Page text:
Do You Believe In The Evil Eye? Jewish Protective Amulets © Franz Kimmel

Do You Believe In The Evil Eye?
Jewish Protective Amulets

An exhibition in the Study Area at the Jewish Museum Munich

According to mystical tradition, Lilith is not only the mother of various demons, ruling over the power of darkness, she is also said to seek out the souls of newborn children. Apart from reciting blessings and prayers, in popular Jewish belief people tried to protect themselves from Lilith and evils spirits through the powers attributed to amulets. Plagues, illnesses, poverty, and destitution, and a high infant mortality rate in particular, encouraged the wearing of amulets.

Protective amulets can be made from different…

Do You Believe In The Evil Eye?
Jewish Protective Amulets

An exhibition in the Study Area at the Jewish Museum Munich

According to mystical tradition, Lilith is not only the mother of various demons, ruling over the power of darkness, she is also said to seek out the souls of newborn children. Apart from reciting blessings and prayers, in popular Jewish belief people tried to protect themselves from Lilith and evils spirits through the powers attributed to amulets. Plagues, illnesses, poverty, and destitution, and a high infant mortality rate in particular, encouraged the wearing of amulets.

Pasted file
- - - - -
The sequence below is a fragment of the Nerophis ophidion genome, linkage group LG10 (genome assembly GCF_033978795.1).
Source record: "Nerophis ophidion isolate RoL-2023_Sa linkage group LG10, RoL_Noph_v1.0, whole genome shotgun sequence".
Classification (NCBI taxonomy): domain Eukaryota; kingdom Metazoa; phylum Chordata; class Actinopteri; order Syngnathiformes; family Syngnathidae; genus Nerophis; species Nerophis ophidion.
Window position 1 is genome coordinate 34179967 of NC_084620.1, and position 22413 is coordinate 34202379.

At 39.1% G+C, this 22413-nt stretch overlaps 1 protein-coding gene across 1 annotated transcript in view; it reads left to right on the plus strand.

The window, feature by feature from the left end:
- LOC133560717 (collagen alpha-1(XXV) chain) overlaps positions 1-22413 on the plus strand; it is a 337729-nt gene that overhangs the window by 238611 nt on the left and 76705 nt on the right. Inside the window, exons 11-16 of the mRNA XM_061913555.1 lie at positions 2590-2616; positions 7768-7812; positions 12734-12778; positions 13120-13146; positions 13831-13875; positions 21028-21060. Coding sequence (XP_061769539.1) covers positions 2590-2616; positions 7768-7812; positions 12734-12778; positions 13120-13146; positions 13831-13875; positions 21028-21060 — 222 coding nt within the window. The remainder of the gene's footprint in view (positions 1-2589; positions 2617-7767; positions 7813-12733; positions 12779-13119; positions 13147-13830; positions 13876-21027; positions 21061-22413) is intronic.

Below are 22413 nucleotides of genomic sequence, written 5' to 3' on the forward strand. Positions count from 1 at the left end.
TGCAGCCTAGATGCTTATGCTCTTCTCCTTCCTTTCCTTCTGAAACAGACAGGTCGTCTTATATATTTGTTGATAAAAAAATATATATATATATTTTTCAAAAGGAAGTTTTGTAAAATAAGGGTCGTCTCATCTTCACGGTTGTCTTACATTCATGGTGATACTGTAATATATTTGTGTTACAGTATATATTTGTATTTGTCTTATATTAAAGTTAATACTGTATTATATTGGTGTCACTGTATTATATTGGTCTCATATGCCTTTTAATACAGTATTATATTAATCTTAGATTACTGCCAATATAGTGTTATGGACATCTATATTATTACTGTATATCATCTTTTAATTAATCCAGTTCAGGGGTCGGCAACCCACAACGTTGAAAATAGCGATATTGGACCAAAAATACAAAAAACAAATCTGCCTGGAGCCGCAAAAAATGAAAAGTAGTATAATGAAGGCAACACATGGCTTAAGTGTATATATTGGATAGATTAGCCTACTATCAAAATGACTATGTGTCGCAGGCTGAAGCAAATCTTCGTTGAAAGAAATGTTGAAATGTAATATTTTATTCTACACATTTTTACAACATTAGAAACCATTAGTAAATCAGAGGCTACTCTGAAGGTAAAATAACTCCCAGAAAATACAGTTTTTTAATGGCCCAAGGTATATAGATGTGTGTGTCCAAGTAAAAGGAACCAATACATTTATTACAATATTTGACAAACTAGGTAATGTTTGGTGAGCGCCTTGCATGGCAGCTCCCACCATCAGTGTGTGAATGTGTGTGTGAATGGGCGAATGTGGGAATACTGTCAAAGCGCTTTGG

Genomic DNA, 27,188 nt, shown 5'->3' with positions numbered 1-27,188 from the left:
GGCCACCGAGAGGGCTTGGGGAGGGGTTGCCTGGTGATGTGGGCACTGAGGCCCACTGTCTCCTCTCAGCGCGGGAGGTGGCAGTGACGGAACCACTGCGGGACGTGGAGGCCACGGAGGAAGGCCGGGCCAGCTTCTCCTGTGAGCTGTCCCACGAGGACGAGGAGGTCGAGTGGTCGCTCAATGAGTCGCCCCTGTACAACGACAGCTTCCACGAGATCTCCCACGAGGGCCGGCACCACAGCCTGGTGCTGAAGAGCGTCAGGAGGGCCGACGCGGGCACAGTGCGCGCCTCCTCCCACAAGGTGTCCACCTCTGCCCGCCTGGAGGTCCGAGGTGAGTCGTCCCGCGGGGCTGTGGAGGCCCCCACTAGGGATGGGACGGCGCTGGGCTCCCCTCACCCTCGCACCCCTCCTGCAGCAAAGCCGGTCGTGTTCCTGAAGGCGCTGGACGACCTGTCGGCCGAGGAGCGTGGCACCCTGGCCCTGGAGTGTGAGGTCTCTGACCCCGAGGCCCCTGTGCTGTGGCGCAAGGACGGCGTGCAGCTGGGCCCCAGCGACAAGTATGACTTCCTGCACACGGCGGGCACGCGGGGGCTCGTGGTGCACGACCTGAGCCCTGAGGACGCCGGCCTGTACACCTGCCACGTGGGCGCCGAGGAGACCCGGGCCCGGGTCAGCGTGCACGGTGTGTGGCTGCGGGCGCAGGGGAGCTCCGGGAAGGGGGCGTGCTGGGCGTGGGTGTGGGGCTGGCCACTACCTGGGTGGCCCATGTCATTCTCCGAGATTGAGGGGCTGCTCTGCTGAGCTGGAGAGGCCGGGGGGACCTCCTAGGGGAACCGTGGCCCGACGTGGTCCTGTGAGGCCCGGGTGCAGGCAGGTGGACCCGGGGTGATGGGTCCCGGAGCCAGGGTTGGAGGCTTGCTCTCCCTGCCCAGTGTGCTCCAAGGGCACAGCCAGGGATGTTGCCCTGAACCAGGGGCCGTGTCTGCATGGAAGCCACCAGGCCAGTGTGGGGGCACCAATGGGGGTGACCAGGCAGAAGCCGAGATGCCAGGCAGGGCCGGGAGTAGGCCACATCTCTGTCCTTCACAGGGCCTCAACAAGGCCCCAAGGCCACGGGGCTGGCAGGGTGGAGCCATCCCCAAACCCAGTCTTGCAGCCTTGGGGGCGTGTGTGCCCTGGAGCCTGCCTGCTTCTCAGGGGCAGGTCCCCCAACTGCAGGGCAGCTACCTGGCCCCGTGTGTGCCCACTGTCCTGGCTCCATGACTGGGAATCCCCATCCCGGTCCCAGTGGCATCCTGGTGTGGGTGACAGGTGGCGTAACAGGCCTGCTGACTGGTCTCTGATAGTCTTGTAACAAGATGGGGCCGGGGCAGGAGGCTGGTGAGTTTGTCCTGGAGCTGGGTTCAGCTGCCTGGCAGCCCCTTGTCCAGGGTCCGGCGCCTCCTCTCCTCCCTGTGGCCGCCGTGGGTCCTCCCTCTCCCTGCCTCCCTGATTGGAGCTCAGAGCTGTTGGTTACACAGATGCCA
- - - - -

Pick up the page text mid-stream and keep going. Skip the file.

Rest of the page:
Protective amulets can be made from different materials and come in the most varied of shapes. These provide indications as to an amulet’s origin as do inscriptions and motifs.

In addition to 18th-century paper amulets from southern Germany and contemporary amulets from Israel, a rare 19th-century circumcision amulet that belonged to a Counsellor of Justice in Munich, Dr. Hermann Raff (1868–1943)—a gift from his grandson and now found in our museum collection—can also be seen in this exhibition.

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Duration of exhibition

May 17, 2011 - April 15, 2012

Where

Study Area

Curator

Piritta Kleiner

Architecture

Juliette Israël, Munich

Ein Museum der Landeshauptstadt München